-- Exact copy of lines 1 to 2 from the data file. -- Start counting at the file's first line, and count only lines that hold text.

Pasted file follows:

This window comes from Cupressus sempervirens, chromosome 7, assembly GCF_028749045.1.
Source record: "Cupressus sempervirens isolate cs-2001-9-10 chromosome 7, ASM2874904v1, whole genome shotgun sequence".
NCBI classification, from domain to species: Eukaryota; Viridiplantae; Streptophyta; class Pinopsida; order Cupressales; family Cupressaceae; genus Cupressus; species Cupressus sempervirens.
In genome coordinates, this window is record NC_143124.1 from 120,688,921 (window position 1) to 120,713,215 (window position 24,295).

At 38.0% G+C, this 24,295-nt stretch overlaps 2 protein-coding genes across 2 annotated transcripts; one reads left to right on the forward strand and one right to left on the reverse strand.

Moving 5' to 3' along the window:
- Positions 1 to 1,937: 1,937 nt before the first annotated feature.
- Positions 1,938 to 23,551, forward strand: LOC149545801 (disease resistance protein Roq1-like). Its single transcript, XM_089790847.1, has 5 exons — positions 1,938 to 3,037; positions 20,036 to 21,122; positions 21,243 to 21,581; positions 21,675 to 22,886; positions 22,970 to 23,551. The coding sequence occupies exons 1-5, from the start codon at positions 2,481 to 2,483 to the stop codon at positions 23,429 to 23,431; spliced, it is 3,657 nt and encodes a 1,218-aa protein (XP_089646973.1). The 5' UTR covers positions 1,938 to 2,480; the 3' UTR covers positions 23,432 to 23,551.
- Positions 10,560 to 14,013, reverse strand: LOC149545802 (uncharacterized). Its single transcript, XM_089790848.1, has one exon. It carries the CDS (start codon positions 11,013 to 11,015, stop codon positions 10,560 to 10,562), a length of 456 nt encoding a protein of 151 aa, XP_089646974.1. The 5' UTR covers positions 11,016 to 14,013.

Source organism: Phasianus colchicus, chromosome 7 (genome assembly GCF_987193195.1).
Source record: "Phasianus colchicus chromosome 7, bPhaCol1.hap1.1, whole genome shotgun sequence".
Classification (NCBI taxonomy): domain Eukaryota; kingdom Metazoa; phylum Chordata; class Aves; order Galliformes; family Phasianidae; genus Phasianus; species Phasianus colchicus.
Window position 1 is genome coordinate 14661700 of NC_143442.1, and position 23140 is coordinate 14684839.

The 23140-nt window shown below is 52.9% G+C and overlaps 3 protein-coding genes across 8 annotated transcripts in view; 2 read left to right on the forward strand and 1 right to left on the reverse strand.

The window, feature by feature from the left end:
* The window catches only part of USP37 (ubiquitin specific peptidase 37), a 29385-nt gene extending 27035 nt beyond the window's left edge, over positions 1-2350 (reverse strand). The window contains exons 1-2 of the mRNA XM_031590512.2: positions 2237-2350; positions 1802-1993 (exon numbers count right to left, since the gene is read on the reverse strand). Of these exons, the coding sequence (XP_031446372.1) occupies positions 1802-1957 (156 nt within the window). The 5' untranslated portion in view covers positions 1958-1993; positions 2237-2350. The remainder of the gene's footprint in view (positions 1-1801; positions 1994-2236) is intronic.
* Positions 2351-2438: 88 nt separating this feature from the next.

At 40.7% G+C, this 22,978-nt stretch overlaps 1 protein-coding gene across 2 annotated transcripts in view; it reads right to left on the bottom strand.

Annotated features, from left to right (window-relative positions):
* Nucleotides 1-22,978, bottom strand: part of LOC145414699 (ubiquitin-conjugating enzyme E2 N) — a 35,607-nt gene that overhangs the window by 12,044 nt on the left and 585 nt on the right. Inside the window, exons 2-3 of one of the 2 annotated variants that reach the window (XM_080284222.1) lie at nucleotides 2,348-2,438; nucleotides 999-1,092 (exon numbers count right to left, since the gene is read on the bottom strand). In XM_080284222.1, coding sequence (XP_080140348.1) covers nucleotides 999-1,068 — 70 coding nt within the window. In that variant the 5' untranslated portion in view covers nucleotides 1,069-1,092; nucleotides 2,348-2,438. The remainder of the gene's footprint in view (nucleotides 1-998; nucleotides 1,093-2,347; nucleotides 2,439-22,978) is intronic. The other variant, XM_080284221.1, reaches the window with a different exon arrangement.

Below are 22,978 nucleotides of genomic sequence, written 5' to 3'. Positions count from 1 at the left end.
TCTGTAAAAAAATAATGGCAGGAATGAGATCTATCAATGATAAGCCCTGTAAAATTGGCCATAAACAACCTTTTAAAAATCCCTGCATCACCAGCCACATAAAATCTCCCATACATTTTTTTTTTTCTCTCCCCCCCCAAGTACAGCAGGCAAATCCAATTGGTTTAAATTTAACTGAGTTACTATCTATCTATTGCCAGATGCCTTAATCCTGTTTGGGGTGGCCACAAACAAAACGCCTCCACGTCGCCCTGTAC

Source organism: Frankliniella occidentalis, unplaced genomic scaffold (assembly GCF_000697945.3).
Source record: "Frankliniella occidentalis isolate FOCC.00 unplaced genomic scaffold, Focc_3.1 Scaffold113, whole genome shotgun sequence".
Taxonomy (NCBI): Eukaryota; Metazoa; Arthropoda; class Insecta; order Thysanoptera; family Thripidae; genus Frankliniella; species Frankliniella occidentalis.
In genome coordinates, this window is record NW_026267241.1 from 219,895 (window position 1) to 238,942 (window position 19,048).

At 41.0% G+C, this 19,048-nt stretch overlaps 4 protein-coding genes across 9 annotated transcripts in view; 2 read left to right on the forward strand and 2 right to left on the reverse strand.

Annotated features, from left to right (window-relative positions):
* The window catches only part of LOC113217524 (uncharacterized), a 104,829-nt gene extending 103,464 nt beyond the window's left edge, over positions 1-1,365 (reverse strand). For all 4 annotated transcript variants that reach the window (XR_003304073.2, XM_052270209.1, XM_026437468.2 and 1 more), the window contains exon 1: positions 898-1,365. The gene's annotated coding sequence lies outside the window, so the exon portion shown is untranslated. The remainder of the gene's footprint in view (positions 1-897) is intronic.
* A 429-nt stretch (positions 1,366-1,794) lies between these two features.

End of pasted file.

This window comes from Cupressus sempervirens, chromosome 7, assembly GCF_028749045.1.
Source record: "Cupressus sempervirens isolate cs-2001-9-10 chromosome 7, ASM2874904v1, whole genome shotgun sequence".